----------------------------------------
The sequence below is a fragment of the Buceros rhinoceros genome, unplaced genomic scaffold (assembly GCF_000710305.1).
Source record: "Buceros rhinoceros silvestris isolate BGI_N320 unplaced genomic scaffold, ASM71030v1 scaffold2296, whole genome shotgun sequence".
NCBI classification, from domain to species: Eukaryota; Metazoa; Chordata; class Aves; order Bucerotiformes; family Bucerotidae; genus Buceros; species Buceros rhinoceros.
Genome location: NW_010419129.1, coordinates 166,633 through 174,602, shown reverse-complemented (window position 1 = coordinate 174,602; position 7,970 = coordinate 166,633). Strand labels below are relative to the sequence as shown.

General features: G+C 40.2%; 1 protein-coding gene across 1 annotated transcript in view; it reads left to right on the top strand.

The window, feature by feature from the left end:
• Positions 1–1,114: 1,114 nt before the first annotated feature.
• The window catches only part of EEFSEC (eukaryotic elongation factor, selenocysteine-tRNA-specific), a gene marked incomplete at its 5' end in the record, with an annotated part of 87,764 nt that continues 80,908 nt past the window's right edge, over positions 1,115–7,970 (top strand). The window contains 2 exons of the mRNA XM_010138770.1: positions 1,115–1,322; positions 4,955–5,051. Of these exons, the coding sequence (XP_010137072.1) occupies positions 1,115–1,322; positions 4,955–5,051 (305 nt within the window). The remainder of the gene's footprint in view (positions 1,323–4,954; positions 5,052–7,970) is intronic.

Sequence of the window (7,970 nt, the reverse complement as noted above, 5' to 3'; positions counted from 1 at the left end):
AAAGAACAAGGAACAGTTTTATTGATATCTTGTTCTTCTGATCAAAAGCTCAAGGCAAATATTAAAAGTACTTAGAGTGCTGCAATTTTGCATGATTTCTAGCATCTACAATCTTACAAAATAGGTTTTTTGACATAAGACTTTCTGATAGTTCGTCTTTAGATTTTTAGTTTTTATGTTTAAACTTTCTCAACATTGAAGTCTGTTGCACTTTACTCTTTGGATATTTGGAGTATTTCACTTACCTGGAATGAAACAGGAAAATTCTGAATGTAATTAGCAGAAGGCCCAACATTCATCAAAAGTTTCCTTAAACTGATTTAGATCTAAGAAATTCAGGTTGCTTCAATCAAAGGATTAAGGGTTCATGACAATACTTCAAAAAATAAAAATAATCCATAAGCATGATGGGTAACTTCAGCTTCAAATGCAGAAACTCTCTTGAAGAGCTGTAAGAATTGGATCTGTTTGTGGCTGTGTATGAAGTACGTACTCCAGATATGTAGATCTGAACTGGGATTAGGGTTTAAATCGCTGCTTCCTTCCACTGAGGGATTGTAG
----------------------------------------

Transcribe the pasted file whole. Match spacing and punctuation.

The sequence below is a fragment of the Buceros rhinoceros genome, unplaced genomic scaffold (assembly GCF_000710305.1).
Source record: "Buceros rhinoceros silvestris isolate BGI_N320 unplaced genomic scaffold, ASM71030v1 scaffold2296, whole genome shotgun sequence".
NCBI classification, from domain to species: Eukaryota; Metazoa; Chordata; class Aves; order Bucerotiformes; family Bucerotidae; genus Buceros; species Buceros rhinoceros.
Genome location: NW_010419129.1, coordinates 166,633 through 174,602, shown reverse-complemented (window position 1 = coordinate 174,602; position 7,970 = coordinate 166,633). Strand labels below are relative to the sequence as shown.

General features: G+C 40.2%; 1 protein-coding gene across 1 annotated transcript in view; it reads left to right on the top strand.

The window, feature by feature from the left end:
• Positions 1–1,114: 1,114 nt before the first annotated feature.
• The window catches only part of EEFSEC (eukaryotic elongation factor, selenocysteine-tRNA-specific), a gene marked incomplete at its 5' end in the record, with an annotated part of 87,764 nt that continues 80,908 nt past the window's right edge, over positions 1,115–7,970 (top strand). The window contains 2 exons of the mRNA XM_010138770.1: positions 1,115–1,322; positions 4,955–5,051. Of these exons, the coding sequence (XP_010137072.1) occupies positions 1,115–1,322; positions 4,955–5,051 (305 nt within the window). The remainder of the gene's footprint in view (positions 1,323–4,954; positions 5,052–7,970) is intronic.

Sequence of the window (7,970 nt, the reverse complement as noted above, 5' to 3'; positions counted from 1 at the left end):
AAAGAACAAGGAACAGTTTTATTGATATCTTGTTCTTCTGATCAAAAGCTCAAGGCAAATATTAAAAGTACTTAGAGTGCTGCAATTTTGCATGATTTCTAGCATCTACAATCTTACAAAATAGGTTTTTTGACATAAGACTTTCTGATAGTTCGTCTTTAGATTTTTAGTTTTTATGTTTAAACTTTCTCAACATTGAAGTCTGTTGCACTTTACTCTTTGGATATTTGGAGTATTTCACTTACCTGGAATGAAACAGGAAAATTCTGAATGTAATTAGCAGAAGGCCCAACATTCATCAAAAGTTTCCTTAAACTGATTTAGATCTAAGAAATTCAGGTTGCTTCAATCAAAGGATTAAGGGTTCATGACAATACTTCAAAAAATAAAAATAATCCATAAGCATGATGGGTAACTTCAGCTTCAAATGCAGAAACTCTCTTGAAGAGCTGTAAGAATTGGATCTGTTTGTGGCTGTGTATGAAGTACGTACTCCAGATATGTAGATCTGAACTGGGATTAGGGTTTAAATCGCTGCTTCCTTCCACTGAGGGATTGTAG